Episode 1: Puppeted (Part 4)



Jeb spun and slammed his hands against the doorframe, grunting as bullets fractured violently against his back. His graphene duster kept him whole, and the grip of his Helping Hand kept him upright. Diving aside would leave Cowan in the line of fire. Once the stinging impacts ended, his amplifiers detected the click of a magazine dropping.

He had perhaps four seconds to get Cowan back inside, find the Fishers, get them—

Cowan leaned around Jeb and fired his stunner. The stench of ozone assaulted Jeb’s nostrils as his world became a dull, persistent ringing, even with the noise protection provided by his ear implants. Had Cowan hit anything? Had he hit the shooter?

“He’s down!” Cowan shouted, or maybe shouted. It was more lip-reading than anything. Jeb turned and found the shooter flat on his back by the autocar. Well damn.

Someone had taught Cowan Soto how to shoot.

“Hey!” Cowan’s stunner shook in his hands. “Are you hurt?” He was using wireless, which was smart, actually. Jeb had forgotten how stupidly loud real gunshots could be.

“I’m fine,” Jeb said, as he focused on breathing. His PBA dulled pain when necessary, but he still felt like a vengeful hockey team had slapshotted a dozen pucks into his back. “Secure the shooter.”

“How do I secure a shooter?” Cowan sounded a bit panicked.

“Walk over to him. Keep an eye on him. If he moves, stun him again.”

“Oh.” Cowan strode off. “I can do that.”

Sarisa joined him, stunner drawn, as he sat back against the door frame. “Same puppeteer as Sheila?” Neither of them wanted the Fishers to overhear that.

“Might be.”

The ringing faded into a muted but audible night as Sarisa holstered her stunner and squeezed his shoulder. “Thank you for not dying.”

“Counselor?” A trembling voice filled the night. “What was all that?”

Sarisa slid her stunner into her jacket and turned to Pamela Fisher. “An unrelated case, and nothing you need to worry about, ma’am. Please, let’s head back inside.” As she ushered Pamela back to her parlor, she pinged Jeb again. “Any more coming?”

“If our puppetmaster had more, he’d have sent them.” Jeb hoped that was true. “You called for backup?” Sarisa had procedures too.

“They’re twenty minutes out, but I can handle things until they get here. Get that shooter out of their sight.”

“Got it.”

“And see a doctor, please.”

“Yes dear.”

“Love to David.”

Thoughts of David Forrester helped Jeb breathe. He couldn’t imagine life without the man he loved, even if David was going to give an earful about getting shot. He wasn’t supposed to get shot. That’s why they sent synthcops on all the dangerous calls.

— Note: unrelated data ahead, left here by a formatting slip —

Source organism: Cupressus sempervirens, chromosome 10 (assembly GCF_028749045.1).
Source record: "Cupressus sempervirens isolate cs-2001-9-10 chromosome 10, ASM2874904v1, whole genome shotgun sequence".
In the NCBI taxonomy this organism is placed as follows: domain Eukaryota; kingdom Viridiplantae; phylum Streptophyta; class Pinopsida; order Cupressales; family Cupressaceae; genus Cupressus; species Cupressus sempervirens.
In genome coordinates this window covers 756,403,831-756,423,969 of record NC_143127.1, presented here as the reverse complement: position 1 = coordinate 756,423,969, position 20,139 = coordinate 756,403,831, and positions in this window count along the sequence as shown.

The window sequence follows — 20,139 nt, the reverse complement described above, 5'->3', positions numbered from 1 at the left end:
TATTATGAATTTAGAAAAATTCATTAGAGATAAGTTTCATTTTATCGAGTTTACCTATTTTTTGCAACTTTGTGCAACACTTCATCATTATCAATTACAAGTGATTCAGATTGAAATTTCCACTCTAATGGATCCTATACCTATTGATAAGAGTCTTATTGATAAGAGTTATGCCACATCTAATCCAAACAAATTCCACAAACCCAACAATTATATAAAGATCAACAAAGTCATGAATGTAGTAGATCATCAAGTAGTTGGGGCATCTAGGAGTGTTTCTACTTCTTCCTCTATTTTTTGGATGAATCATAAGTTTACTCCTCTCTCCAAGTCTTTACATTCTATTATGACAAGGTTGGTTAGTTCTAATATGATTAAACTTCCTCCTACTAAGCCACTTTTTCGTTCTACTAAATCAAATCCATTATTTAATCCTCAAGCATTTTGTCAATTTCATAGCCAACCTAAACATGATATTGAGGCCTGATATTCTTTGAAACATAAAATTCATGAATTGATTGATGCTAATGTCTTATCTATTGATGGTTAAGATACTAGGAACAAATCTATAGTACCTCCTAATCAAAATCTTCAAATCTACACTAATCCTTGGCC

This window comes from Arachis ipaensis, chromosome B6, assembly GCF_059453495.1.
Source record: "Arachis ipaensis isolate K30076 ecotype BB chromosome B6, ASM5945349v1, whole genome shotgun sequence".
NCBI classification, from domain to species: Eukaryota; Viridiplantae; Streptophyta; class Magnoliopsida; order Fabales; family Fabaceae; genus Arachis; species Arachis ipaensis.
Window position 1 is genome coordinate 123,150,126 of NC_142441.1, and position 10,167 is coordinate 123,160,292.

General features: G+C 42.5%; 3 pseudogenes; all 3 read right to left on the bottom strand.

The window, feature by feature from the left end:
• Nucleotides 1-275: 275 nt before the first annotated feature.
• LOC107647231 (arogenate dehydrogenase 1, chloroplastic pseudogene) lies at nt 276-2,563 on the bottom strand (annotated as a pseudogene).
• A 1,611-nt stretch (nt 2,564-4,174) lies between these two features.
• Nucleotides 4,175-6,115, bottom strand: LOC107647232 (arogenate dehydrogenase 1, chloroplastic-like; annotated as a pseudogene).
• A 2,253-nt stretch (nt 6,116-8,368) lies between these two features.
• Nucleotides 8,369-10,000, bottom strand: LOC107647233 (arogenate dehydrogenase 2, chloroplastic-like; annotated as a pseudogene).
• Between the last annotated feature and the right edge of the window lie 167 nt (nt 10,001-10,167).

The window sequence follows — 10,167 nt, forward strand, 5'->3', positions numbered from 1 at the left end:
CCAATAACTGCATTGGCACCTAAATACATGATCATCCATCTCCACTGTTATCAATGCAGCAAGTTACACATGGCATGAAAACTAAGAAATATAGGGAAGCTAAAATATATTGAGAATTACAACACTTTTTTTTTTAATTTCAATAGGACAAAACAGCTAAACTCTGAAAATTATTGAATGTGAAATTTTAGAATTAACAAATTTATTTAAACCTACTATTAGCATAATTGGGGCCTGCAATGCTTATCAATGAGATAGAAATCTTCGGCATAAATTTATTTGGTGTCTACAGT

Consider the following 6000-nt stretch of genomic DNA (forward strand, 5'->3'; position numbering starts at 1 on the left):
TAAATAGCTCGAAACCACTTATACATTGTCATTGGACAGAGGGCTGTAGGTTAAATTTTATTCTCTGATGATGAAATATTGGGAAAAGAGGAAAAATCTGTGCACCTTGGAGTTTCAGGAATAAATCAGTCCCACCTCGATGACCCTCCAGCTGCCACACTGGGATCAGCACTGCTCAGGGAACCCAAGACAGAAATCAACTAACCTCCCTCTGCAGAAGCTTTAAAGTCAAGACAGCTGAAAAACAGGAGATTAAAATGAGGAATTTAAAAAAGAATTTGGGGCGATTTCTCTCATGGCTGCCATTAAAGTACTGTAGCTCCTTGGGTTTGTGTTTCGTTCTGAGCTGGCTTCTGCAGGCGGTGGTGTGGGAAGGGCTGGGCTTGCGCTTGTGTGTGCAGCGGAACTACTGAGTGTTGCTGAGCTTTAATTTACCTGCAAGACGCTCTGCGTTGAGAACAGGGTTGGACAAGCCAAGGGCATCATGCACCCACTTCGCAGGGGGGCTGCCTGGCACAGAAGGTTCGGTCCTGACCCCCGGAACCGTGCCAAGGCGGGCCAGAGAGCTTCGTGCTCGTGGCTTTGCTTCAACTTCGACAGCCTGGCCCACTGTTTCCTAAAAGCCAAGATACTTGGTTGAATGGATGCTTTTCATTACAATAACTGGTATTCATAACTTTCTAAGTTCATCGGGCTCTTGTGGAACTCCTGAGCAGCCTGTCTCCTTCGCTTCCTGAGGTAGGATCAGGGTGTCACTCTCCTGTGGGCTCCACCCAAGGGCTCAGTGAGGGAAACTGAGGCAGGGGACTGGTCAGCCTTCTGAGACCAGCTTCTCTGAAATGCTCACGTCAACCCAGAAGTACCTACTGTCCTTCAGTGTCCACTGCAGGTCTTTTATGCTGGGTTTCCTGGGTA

Jeb stumbled over to Cowan and archived the shooter. He was a Latino kid with a spider tattooed on his cheek, piercings in his nose, and another in his lip. He wore a ratty black hoodie and long cargo pants. Barbed wire laced his muddy boots, just like Sheila Fisher.

The CID sent the shooter’s name a few seconds later. This kid was Michael Villo, sixteen years old and a closed circuit, though obviously not any longer. Michael’s father was dead, and his mother worked two jobs.

His name was in Pamela Fisher’s notebook.

“Be advised,” Jeb told the CID. “Other puppeted civilians might be in play.” He up’d the CID the complete list of Sheila’s friends. Other officers would locate them at once, take them in for examination, and stop anyone else from getting shot. He hoped.

Jeb crouched and took Villo’s feet. “Holster your stunner, kid.”

Cowan holstered his stunner and waited for orders. He was focused. Good.

“Take a good grip on both his hands,” Jeb said. “Lift.”

They muscled Villo into the autocar, where Jeb strapped him in and applied a blocker to his simport. That cut Villo off from all wireless connections, which meant he couldn’t be puppeted again. Small comfort, since the OMH claimed puppeting was impossible.

“I wasn’t sure I’d hit him,” Cowan said. “I mean, I’ve played a lot of StrikeForceGo, but still … it’s different, in meatspace.”

“It is,” Jeb said. “But you did good.” Cowan had, actually, and Jeb felt a bit guilty for not telling him that earlier. “You saved our asses.”

The kid practically blushed, grinning like Jeb had asked him out on a date. “Thanks.”

That was not the reaction Jeb expected, and it made him consider Cowan’s origins again. How had Cowan ended up working for the CID? Had he been a troll caught in a corporate sweep, one talented enough for the ultimatum? Work for us or get rewritten?

Yet Cowan was practically the anti-troll. He apologized when he screwed up, and he seemed to really care about people. In Jeb’s experience, trolls were borderline sociopaths who took what they wanted with no regard for those they hurt. That profile didn’t fit Cowan Soto.

“Cowan,” Jeb said, “this is how you interrogate a suspect.” He activated his PBA’s facial analyzer, creating a AR panel by Villo, and glanced at the autocar’s ceiling. “Wake him.”